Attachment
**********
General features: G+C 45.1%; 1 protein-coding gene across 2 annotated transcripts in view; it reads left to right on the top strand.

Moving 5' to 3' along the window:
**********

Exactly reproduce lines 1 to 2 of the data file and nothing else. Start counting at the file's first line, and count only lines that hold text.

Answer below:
General features: G+C 45.1%; 1 protein-coding gene across 2 annotated transcripts in view; it reads left to right on the top strand.

Moving 5' to 3' along the window: